The U.S. Centers for Disease Control has released updated guidance on quarantining, shortening the recommended time from 14 days down to as little as 7 days.
The update was just released today Thursday, with the CDC saying that anyone exposed to COVID can quarantine between 7 and 10 days.
If you test negative at 7 days after exposure and have no symptoms, then you can stop quarantining. If you don’t get a test, then the recommended time is 10 days, and monitor for symptoms for an additional 4 days.
The federal health agency does say that 14 days is still the gold standard, but that this update reflects scientific findings of the infection’s incubation period.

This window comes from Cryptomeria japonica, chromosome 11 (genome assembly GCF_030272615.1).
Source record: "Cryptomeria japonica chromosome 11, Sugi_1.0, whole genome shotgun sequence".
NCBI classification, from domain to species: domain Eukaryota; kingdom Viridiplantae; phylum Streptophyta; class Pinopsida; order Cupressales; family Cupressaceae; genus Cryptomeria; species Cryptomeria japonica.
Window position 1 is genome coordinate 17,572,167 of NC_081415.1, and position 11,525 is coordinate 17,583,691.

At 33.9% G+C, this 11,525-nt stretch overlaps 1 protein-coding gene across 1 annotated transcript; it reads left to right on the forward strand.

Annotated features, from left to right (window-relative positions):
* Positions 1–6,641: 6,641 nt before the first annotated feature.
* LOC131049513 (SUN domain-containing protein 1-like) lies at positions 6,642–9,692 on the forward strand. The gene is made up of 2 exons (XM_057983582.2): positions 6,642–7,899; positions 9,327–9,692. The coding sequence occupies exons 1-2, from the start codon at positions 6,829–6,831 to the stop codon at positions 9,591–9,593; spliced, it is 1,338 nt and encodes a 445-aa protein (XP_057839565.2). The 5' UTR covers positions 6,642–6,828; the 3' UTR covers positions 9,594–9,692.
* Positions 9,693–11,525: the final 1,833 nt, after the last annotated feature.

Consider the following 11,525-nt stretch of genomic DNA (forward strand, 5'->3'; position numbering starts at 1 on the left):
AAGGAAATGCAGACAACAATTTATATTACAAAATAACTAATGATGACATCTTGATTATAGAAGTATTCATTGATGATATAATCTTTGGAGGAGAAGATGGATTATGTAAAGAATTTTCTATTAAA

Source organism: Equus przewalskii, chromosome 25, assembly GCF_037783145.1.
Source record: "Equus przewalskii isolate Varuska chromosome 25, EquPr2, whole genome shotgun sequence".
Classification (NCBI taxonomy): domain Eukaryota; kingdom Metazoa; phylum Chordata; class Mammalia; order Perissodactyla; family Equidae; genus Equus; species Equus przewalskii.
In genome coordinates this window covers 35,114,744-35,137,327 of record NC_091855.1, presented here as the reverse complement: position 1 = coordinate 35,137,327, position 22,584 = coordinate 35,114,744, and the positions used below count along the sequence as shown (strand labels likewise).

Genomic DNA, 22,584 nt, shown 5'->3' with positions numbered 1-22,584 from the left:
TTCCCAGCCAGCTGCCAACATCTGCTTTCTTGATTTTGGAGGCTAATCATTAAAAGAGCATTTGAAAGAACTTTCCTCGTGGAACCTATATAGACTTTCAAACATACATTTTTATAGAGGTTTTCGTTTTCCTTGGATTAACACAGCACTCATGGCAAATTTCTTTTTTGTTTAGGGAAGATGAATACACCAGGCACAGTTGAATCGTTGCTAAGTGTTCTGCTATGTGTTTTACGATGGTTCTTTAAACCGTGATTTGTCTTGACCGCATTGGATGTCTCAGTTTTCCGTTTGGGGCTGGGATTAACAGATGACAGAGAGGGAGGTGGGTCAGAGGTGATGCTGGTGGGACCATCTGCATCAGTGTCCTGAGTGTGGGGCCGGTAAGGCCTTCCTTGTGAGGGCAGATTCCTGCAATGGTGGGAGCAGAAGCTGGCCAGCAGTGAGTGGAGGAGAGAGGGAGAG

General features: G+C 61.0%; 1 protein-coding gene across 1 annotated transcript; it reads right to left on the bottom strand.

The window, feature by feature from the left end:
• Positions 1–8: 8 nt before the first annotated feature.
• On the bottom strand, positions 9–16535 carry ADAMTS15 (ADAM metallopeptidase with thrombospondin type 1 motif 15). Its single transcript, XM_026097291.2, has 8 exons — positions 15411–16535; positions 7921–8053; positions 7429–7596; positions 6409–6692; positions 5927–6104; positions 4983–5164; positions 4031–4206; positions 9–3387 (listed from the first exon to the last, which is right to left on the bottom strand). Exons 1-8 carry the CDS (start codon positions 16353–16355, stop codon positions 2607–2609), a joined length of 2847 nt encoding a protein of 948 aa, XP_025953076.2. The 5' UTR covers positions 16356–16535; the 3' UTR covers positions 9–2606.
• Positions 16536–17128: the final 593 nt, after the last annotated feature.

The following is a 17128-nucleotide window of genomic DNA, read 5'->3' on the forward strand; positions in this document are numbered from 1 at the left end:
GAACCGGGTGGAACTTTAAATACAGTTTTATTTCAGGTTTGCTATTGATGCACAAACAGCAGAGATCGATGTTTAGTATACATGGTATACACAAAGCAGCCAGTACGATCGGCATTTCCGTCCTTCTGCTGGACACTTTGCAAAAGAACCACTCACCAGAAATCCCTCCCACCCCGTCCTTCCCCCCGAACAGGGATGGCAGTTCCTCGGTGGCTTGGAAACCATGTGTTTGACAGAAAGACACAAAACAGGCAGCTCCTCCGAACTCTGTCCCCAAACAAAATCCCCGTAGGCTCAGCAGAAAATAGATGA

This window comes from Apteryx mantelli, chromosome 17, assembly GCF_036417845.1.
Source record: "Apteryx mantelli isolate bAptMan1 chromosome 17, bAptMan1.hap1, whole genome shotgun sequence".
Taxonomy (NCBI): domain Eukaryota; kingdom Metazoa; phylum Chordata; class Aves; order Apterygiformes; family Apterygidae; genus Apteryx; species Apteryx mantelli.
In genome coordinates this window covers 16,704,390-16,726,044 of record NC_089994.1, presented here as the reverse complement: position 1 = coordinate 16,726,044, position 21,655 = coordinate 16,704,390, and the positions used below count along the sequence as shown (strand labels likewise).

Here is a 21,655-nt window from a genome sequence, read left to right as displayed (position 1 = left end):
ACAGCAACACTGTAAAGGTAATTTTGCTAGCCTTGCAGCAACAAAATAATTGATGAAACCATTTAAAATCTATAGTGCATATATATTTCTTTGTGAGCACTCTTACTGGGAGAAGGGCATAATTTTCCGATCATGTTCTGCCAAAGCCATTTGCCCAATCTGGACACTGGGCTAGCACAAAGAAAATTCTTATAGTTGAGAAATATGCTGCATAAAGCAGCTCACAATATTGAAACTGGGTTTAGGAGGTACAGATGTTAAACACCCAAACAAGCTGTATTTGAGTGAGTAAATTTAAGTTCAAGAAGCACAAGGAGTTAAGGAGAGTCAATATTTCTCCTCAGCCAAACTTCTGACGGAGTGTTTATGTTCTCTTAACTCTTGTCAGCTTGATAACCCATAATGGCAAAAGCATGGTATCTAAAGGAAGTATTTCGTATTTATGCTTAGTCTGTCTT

As to whether Guam will be changing its quarantining rules to reflect the update, Governor Lou Leon Guerrero says she’s willing to onboard whatever makes sense for the island.
“If we feel that that would continue safeguarding our community, then we will probably use it and apply it…but the fact is, you’ll still be quarantined and you’ll be quarantined around the time that the virus is known to be infectious and to be highly contagious. What will happen with us probably is we will test them and then if they’re negative and they pass the 7-10 days, then they’re probably cleared and if they’re positive they would have to be isolated,” the governor said.
The CDC also updated travel guidelines for the upcoming holidays.
They say people should get tested 1 to 3 days before traveling and 3 to 5 days afterward. Travellers should also reduce nonessential activities for 7 days after their trips.
The governor says Adelup is discussing the use of rapid tests at the Guam airport as well and how those 15-minute results could play into any updated quarantining rules on island.